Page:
Saturday, June 02, 2007

Why Is Leading By Faith Is So Compelling?

A friend of mine pointed me to this article written by one of the GOP faithful:
While no stone should be left unturned in seeking to discover the nature of man’s origins, we can say with conviction that we know with certainty at least part of the outcome. Man was not an accident and reflects an image and likeness unique in the created order. Those aspects of evolutionary theory compatible with this truth are a welcome addition to human knowledge. Aspects of these theories that undermine this truth, however, should be firmly rejected as an atheistic theology posing as science.
I see, generations of scientists who have worked to preserve the objective, empirical research based discovery of facts are now turning over in their graves. You see, for folks like this republican Senator are willing to forgo truths that are contrary to what they believe. Fundamentally, this is the trouble with faith based leadership as truth is often discarded because it proves their beliefs to be false.

But, even more irksome and troubling for America are those who would choose to believe what they like, and ignore the facts that prove other wise. For example, this whole idea that Korea is like Iraq. People who suggest long term bases in Iraq are a good idea forget that North Korea invaded South Korea with an Army. Insurgents, who look much like the natives, were not the modus operandi there. To make this Korea/Iraq parallel is a red herring:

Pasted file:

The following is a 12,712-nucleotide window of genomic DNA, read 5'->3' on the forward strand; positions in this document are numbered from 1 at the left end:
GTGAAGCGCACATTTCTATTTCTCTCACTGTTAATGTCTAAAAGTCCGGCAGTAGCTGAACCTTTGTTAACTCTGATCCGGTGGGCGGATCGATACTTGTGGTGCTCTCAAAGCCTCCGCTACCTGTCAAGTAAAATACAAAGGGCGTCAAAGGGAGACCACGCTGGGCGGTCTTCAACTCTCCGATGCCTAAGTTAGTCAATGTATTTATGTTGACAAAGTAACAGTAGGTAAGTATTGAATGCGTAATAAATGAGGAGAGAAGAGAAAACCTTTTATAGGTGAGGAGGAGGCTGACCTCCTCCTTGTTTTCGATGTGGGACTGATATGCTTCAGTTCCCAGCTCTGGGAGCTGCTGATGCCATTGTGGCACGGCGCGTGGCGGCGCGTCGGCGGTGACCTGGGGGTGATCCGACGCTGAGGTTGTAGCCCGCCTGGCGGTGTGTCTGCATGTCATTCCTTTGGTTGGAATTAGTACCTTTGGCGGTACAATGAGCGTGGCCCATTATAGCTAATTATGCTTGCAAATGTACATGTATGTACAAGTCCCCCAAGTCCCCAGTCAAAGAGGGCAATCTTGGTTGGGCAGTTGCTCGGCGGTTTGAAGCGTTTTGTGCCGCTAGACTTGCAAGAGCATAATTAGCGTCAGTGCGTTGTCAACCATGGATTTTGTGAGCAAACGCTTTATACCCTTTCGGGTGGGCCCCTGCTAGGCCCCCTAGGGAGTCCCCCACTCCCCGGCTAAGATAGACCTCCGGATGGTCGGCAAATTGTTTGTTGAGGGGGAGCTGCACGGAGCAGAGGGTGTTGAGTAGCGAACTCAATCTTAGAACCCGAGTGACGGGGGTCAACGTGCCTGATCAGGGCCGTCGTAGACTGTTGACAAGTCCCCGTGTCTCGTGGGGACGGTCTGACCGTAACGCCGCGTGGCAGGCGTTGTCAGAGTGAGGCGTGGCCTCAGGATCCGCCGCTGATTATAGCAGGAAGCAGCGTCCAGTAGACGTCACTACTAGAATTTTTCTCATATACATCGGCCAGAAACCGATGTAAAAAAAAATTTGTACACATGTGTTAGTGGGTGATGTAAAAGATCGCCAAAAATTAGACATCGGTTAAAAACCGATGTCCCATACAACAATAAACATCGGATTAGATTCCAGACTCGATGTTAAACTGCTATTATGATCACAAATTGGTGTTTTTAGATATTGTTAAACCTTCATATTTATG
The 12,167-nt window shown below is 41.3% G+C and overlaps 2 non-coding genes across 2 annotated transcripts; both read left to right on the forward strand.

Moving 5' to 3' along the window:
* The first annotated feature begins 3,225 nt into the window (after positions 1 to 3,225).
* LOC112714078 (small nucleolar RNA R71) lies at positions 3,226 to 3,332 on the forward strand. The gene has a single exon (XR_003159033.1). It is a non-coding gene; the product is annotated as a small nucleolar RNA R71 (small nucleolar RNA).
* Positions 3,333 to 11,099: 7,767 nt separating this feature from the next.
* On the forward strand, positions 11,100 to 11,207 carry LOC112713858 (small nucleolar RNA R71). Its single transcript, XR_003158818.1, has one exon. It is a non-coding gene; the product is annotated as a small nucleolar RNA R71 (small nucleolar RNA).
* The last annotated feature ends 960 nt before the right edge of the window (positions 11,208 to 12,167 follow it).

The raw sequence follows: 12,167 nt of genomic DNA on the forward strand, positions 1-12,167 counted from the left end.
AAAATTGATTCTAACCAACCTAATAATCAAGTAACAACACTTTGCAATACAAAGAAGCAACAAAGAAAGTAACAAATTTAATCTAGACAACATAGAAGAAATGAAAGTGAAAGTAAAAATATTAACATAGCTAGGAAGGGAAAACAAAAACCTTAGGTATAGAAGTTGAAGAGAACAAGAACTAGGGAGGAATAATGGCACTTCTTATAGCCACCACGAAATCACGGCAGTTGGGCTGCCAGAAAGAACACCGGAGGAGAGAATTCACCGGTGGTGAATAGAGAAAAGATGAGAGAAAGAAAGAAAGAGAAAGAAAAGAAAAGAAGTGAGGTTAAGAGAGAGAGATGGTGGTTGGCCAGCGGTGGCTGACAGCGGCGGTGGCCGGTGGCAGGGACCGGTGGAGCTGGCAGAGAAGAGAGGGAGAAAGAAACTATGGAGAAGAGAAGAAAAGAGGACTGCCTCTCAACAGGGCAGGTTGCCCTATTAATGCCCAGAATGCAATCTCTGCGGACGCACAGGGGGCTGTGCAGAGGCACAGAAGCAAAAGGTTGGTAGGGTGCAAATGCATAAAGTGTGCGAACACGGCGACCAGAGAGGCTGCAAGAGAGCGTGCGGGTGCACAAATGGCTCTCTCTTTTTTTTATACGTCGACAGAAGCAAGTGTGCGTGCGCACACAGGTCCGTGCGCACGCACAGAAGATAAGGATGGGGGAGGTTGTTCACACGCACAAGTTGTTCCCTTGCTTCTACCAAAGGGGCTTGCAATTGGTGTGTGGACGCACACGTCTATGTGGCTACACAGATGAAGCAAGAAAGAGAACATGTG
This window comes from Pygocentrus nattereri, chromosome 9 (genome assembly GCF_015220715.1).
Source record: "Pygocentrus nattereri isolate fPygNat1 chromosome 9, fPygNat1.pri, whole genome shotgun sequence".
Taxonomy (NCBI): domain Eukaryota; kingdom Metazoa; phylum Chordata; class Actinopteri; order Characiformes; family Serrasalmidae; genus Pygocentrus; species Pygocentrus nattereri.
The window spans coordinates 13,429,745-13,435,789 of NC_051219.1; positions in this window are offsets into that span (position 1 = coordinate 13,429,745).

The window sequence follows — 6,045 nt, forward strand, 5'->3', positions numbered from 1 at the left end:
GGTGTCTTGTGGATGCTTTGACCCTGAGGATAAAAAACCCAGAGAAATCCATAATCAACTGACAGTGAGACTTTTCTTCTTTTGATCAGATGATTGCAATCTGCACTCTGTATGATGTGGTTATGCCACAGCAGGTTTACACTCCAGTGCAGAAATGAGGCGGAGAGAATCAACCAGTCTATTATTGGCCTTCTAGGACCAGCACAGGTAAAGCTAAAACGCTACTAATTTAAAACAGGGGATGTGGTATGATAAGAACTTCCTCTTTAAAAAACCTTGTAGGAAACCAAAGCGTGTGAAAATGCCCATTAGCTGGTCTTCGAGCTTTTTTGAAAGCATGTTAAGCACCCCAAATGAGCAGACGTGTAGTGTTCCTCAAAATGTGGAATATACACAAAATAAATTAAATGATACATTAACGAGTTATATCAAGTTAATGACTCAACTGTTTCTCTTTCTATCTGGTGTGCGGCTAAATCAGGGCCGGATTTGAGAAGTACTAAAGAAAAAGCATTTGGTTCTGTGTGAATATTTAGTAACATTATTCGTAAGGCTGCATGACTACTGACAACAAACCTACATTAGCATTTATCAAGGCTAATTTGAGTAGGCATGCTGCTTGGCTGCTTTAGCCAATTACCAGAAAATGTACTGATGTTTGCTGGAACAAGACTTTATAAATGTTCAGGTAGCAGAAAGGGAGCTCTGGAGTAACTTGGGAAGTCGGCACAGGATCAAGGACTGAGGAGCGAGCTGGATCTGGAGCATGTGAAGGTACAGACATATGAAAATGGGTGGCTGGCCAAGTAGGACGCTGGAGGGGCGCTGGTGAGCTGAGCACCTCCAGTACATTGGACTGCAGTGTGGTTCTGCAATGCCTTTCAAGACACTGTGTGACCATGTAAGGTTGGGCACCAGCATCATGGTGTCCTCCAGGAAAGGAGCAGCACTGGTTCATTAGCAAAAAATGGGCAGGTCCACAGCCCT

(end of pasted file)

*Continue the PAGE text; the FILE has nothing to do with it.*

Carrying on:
Defense Secretary Robert M. Gates and a senior U.S. commander said yesterday that they favor a protracted U.S. troop presence in Iraq along the lines of the military stabilization force in South Korea.
What is the compelling argument that we ignore the facts that prove things like surges are really not working:
The bombs are known as improvised explosive devices, or I.E.D.’s, and the Pentagon has formed a “Joint I.E.D. Defeat Organization” to combat the users. But in an interview on Friday, the director of that group said he recognized that the threat could not truly be defeated.

“It can be mitigated, minimized, made into a nuisance,” said the director, Gen. Montgomery C. Meigs, a retired Army officer who took over the project in December 2005. “This is a very tough problem.”

The total of American deaths in April and May was the highest of any two-month period since the war began, and the 80 percent ratio caused by makeshift explosives is higher than it has ever been, up from 50 percent in January.
Now shut up people, go back to your television sets and anticipate the next voting sessions of American Idol...effectively anesthetized, we are a sorry lot when we conveniently ignore the facts.

1 comment:

Anonymous said...

Bitch-slapped by reality

''[W]e are a sorry lot when we conveniently ignore the facts.''